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    Measuring Success: Improving Assessments of Aggregate Greenhouse Gas Emissions Reduction Goals
    (Chichester : John Wiley and Sons Inc, 2018) Jeffery, M.L.; Gütschow, J.; Rocha, M.R.; Gieseke, R.
    Long-term success of the Paris Agreement will depend on the effectiveness of the instruments that it sets in place. Key among these are the nationally determined contributions (NDCs), which elaborate country-specific goals for mitigating and adapting to climate change. One role of the academic community and civil society in supporting the Paris Agreement is to assess the consistency between the near-term action under NDCs and the agreement's long-term goals, thereby providing insight into the chances of long-term success. Here we assess the strengths and weaknesses of current methods to estimate the effectiveness of the mitigation component of NDCs and identify the scientific and political advances that could be made to improve confidence in evaluating NDCs against the long-term goals. Specifically, we highlight (1) the influence of post-2030 assumptions on estimated 21st century warming, (2) uncertainties arising from the lack of published integrated assessment modeling scenarios with long-term, moderate effort reflecting a continuation of the current political situation, and (3) challenges in using a carbon budget approach. We further identify aspects that can be improved in the coming years: clearer communication regarding the meaning, likelihood, and timeframe of NDC consistent warming estimates; additional modeling of long-term, moderate action scenarios; and the identification of metrics for assessing progress that are not based solely on emissions, such as infrastructure investment, energy demand, or installed power capacity.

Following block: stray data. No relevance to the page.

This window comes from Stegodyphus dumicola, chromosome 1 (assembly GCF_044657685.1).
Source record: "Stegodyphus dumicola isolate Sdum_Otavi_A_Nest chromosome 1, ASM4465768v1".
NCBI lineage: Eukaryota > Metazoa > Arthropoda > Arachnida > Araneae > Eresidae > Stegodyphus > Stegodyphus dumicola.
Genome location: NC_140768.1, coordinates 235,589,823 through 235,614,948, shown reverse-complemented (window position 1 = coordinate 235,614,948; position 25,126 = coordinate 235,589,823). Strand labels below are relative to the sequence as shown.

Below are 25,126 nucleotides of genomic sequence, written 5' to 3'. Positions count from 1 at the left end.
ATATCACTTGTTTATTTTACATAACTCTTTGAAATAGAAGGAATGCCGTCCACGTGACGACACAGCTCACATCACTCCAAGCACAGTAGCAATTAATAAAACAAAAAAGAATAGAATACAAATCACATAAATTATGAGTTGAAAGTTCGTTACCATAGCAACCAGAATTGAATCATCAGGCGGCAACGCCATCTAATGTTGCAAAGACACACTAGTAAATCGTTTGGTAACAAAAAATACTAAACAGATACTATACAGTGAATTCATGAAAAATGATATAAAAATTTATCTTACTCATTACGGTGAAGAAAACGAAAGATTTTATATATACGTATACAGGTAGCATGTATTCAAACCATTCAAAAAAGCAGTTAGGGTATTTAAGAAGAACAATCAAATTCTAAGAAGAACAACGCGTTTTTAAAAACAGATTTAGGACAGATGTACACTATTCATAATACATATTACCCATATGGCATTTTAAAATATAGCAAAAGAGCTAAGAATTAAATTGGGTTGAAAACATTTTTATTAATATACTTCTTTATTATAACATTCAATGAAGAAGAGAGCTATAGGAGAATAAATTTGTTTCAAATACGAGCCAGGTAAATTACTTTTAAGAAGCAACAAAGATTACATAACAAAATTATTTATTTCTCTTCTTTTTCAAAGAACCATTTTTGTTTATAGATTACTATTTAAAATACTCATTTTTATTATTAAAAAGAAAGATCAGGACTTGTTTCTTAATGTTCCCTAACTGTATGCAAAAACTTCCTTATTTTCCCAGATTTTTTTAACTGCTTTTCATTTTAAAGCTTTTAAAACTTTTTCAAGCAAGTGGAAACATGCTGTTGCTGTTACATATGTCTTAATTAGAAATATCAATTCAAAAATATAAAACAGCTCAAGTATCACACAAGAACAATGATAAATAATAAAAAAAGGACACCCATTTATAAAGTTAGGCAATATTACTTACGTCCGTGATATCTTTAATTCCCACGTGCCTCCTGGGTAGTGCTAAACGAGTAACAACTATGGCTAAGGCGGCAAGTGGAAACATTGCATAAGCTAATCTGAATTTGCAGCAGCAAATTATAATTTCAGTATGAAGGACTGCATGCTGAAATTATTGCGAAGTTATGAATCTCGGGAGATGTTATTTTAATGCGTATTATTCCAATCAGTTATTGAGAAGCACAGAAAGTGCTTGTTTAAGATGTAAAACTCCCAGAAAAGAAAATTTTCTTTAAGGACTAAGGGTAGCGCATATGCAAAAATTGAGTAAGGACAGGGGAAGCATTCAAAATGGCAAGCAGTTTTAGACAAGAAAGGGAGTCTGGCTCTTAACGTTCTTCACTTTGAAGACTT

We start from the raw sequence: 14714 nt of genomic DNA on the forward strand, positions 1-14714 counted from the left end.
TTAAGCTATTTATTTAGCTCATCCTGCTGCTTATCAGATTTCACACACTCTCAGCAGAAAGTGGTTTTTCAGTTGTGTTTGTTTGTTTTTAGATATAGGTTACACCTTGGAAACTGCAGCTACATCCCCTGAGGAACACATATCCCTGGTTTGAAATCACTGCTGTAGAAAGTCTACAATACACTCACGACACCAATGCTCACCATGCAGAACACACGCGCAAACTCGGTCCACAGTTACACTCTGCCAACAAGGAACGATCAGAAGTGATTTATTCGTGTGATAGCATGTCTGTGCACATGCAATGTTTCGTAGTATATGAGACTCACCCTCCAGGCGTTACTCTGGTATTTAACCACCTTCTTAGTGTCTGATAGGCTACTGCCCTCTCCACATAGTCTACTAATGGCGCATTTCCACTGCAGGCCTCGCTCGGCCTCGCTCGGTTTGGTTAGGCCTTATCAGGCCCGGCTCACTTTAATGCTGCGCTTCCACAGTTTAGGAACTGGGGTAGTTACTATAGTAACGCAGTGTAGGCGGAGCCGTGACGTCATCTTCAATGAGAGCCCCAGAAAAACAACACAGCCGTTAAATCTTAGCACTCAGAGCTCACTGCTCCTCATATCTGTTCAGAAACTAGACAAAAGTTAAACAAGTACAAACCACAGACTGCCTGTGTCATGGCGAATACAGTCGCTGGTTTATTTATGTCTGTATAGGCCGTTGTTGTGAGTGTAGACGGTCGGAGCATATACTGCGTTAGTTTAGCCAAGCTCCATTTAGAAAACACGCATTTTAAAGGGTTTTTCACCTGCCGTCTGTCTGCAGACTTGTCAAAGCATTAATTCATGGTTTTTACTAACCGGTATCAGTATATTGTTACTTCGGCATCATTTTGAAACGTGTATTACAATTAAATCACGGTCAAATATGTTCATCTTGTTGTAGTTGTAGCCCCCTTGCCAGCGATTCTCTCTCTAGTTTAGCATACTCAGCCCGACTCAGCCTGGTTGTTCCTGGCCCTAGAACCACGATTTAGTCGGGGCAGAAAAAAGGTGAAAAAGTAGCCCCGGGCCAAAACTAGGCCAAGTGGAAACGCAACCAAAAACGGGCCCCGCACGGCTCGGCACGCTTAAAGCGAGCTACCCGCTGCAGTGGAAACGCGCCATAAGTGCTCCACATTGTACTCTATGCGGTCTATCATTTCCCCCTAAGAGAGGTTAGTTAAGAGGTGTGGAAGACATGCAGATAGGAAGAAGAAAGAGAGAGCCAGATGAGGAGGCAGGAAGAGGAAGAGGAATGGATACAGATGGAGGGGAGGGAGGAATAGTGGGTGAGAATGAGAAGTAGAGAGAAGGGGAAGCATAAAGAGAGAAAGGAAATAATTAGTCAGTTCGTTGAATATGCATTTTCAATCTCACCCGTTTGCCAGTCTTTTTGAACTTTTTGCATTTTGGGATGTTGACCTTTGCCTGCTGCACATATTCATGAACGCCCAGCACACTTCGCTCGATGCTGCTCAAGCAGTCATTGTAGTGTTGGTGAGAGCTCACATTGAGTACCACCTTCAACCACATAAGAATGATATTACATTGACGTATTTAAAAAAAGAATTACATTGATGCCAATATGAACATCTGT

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    Extending Near-Term Emissions Scenarios to Assess Warming Implications of Paris Agreement NDCs
    (Chichester : John Wiley and Sons Inc, 2018) Gütschow, J.; Jeffery, M.L.; Schaeffer, M.; Hare, B.
    In the Paris Agreement countries have agreed to act together to hold global warming well below 2°C over preindustrial levels and to pursue efforts to limit warming to 1.5°C. To assess if the world is on track to meet this long-term temperature goal, countries' pledged emissions reductions (Nationally Determined Contributions, NDCs) need to be analyzed for their implied warming. Several research groups and nongovernmental organizations have estimated this warming and arrived at very different results but have invariably concluded that the current pledges are inadequate to hold warming below 2°C, let alone 1.5°C. In this paper we analyze different methods to estimate 2100 global mean temperature rise implied by countries' NDCs, which often only specify commitments until 2030. We present different methods to extend near-term emissions pathways that have been developed by the authors or used by different research groups and nongovernmental organizations to estimate 21st century warming consequences of Paris Agreement commitments. The abilities of these methods to project both low and high warming scenarios in line with the scenario literature is assessed. We find that the simpler methods are not suitable for temperature projections while more complex methods can produce results consistent with the energy and economic scenario literature. We further find that some methods can have a strong high or low temperature bias depending on parameter choices. The choice of methods to evaluate the consistency of aggregated NDC commitments is very important for reviewing progress toward the Paris Agreement's long-term temperature goal.